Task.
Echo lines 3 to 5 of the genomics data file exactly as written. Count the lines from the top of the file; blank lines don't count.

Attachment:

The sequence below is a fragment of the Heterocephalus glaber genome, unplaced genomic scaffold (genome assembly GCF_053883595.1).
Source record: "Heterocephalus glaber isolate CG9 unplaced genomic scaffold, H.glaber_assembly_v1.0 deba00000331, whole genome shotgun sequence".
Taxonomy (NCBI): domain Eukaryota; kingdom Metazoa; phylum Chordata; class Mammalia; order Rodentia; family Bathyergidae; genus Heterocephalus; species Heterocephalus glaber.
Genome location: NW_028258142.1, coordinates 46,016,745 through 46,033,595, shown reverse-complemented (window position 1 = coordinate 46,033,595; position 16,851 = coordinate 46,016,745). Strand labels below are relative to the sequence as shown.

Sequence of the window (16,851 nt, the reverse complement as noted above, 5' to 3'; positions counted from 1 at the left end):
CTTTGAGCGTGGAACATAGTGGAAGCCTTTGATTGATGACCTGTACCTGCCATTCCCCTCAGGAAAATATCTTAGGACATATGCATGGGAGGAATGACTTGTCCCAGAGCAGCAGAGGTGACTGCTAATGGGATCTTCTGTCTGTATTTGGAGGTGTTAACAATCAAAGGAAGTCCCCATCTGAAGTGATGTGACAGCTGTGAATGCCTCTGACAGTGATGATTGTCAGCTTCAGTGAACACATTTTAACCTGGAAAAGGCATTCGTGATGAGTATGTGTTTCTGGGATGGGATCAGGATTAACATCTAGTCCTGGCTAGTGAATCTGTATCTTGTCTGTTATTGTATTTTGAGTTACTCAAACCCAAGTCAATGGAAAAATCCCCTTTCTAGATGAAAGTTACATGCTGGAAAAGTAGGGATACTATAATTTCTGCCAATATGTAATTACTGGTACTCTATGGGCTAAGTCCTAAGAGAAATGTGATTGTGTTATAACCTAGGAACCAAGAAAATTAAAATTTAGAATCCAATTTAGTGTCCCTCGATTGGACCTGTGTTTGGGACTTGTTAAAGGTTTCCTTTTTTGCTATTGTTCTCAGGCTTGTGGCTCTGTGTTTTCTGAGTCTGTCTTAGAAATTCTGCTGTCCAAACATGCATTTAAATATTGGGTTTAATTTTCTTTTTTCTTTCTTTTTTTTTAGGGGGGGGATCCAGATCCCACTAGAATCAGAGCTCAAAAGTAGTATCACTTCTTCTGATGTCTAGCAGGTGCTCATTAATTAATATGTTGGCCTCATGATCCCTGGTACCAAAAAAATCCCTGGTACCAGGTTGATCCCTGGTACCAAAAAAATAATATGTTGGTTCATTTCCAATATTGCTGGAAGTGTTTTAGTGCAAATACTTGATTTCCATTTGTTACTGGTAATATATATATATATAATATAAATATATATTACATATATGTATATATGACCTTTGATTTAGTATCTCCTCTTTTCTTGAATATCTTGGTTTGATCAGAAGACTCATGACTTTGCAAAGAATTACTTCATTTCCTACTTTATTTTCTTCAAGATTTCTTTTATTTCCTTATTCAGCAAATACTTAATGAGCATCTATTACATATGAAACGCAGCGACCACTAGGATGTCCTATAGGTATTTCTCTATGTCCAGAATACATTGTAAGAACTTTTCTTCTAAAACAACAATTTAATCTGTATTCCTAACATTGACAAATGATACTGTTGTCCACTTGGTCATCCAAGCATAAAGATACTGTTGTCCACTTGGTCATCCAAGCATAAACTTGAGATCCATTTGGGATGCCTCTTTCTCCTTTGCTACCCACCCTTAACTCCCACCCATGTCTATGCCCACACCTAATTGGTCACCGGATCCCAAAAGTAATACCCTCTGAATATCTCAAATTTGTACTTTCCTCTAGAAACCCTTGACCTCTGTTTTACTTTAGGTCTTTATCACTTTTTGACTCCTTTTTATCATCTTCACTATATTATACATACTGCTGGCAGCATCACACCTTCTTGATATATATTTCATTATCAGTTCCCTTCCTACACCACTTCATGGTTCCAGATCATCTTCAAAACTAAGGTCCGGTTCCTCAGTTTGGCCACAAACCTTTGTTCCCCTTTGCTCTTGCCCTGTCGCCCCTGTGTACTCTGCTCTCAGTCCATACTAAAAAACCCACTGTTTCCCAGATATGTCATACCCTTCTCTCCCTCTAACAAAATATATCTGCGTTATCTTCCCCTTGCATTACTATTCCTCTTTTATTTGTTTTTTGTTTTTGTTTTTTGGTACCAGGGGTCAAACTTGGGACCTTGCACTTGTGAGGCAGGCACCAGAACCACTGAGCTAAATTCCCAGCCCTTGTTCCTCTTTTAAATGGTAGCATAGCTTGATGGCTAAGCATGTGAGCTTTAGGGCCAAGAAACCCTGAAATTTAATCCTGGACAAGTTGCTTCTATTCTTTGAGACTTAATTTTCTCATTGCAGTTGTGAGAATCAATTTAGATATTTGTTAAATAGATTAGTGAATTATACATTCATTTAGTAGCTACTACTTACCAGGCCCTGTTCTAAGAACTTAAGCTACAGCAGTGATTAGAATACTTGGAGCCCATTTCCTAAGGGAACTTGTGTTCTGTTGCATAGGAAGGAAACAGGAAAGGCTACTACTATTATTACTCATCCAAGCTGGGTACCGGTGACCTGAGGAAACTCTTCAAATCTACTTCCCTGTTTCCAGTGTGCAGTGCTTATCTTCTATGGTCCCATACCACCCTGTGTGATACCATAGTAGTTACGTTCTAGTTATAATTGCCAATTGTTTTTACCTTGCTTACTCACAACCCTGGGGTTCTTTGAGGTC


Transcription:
Taxonomy (NCBI): domain Eukaryota; kingdom Metazoa; phylum Chordata; class Mammalia; order Rodentia; family Bathyergidae; genus Heterocephalus; species Heterocephalus glaber.
Genome location: NW_028258142.1, coordinates 46,016,745 through 46,033,595, shown reverse-complemented (window position 1 = coordinate 46,033,595; position 16,851 = coordinate 46,016,745). Strand labels below are relative to the sequence as shown.

Sequence of the window (16,851 nt, the reverse complement as noted above, 5' to 3'; positions counted from 1 at the left end):